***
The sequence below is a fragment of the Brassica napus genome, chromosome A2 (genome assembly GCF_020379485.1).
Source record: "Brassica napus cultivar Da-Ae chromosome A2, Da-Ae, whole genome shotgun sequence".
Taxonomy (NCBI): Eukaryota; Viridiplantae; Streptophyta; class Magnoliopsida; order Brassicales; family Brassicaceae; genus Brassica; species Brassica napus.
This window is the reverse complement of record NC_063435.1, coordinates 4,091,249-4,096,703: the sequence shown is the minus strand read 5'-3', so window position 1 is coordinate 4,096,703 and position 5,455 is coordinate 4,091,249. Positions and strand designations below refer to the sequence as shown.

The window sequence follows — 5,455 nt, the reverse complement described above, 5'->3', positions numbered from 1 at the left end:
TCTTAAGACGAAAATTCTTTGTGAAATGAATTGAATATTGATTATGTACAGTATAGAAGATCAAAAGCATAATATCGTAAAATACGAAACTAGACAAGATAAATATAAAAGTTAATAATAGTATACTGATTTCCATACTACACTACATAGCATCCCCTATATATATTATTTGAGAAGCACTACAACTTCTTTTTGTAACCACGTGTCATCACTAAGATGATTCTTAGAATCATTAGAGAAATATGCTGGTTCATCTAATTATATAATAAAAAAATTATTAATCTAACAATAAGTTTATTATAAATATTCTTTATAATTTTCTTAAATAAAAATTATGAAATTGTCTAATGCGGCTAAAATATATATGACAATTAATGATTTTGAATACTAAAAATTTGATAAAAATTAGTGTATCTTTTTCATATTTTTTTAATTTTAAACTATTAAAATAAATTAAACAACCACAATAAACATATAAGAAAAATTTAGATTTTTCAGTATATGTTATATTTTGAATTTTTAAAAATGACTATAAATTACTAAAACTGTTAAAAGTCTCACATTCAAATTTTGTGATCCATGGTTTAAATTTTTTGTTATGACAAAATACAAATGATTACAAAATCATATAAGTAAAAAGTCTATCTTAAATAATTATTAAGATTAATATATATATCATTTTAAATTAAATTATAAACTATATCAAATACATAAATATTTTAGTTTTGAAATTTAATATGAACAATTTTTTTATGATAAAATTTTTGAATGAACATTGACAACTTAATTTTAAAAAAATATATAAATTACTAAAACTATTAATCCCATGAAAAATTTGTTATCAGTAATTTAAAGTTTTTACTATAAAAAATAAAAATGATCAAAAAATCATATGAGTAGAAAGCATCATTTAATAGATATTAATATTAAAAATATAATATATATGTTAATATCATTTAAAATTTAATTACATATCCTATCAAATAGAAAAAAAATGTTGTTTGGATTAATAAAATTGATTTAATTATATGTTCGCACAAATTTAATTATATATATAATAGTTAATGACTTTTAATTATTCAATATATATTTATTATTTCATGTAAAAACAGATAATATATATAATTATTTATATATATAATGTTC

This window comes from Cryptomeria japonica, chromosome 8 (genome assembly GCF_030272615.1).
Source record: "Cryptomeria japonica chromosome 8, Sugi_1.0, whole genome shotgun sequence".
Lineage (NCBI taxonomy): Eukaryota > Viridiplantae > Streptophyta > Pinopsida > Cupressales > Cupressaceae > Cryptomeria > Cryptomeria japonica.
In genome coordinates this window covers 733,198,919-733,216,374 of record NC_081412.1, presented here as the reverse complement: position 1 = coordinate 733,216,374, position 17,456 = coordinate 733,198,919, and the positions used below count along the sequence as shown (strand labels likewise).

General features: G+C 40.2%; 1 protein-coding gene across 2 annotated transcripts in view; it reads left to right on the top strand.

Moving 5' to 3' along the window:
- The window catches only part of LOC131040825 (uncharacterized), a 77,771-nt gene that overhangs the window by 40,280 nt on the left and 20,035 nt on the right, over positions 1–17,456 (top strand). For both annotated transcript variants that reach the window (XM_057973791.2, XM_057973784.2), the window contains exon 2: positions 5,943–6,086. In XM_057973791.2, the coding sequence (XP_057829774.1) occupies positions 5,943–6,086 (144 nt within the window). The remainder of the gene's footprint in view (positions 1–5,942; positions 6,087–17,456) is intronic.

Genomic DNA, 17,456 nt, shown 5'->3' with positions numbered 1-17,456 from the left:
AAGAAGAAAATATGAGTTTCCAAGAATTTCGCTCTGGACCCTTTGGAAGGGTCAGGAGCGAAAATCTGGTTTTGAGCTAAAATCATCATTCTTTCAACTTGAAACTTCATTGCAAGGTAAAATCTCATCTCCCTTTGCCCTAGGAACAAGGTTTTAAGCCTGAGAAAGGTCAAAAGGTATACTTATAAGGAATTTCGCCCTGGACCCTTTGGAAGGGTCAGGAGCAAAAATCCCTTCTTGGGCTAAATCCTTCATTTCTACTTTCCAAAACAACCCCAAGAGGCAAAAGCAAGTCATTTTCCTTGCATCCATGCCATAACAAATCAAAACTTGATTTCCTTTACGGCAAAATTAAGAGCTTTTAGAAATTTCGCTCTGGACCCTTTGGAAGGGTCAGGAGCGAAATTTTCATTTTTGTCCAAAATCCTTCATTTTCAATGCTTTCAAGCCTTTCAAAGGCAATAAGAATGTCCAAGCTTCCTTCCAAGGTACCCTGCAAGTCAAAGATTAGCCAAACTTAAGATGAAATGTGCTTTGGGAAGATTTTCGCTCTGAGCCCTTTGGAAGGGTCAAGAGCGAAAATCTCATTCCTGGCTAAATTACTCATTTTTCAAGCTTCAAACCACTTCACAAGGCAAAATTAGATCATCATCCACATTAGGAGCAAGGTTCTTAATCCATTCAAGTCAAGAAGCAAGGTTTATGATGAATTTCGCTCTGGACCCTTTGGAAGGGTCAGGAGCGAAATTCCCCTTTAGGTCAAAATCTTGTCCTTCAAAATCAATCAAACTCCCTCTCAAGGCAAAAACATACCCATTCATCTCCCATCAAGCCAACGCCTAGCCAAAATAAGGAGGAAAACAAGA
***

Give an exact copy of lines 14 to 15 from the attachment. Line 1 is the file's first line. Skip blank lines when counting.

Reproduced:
Genomic DNA, 17,456 nt, shown 5'->3' with positions numbered 1-17,456 from the left:
AAGAAGAAAATATGAGTTTCCAAGAATTTCGCTCTGGACCCTTTGGAAGGGTCAGGAGCGAAAATCTGGTTTTGAGCTAAAATCATCATTCTTTCAACTTGAAACTTCATTGCAAGGTAAAATCTCATCTCCCTTTGCCCTAGGAACAAGGTTTTAAGCCTGAGAAAGGTCAAAAGGTATACTTATAAGGAATTTCGCCCTGGACCCTTTGGAAGGGTCAGGAGCAAAAATCCCTTCTTGGGCTAAATCCTTCATTTCTACTTTCCAAAACAACCCCAAGAGGCAAAAGCAAGTCATTTTCCTTGCATCCATGCCATAACAAATCAAAACTTGATTTCCTTTACGGCAAAATTAAGAGCTTTTAGAAATTTCGCTCTGGACCCTTTGGAAGGGTCAGGAGCGAAATTTTCATTTTTGTCCAAAATCCTTCATTTTCAATGCTTTCAAGCCTTTCAAAGGCAATAAGAATGTCCAAGCTTCCTTCCAAGGTACCCTGCAAGTCAAAGATTAGCCAAACTTAAGATGAAATGTGCTTTGGGAAGATTTTCGCTCTGAGCCCTTTGGAAGGGTCAAGAGCGAAAATCTCATTCCTGGCTAAATTACTCATTTTTCAAGCTTCAAACCACTTCACAAGGCAAAATTAGATCATCATCCACATTAGGAGCAAGGTTCTTAATCCATTCAAGTCAAGAAGCAAGGTTTATGATGAATTTCGCTCTGGACCCTTTGGAAGGGTCAGGAGCGAAATTCCCCTTTAGGTCAAAATCTTGTCCTTCAAAATCAATCAAACTCCCTCTCAAGGCAAAAACATACCCATTCATCTCCCATCAAGCCAACGCCTAGCCAAAATAAGGAGGAAAACAAGA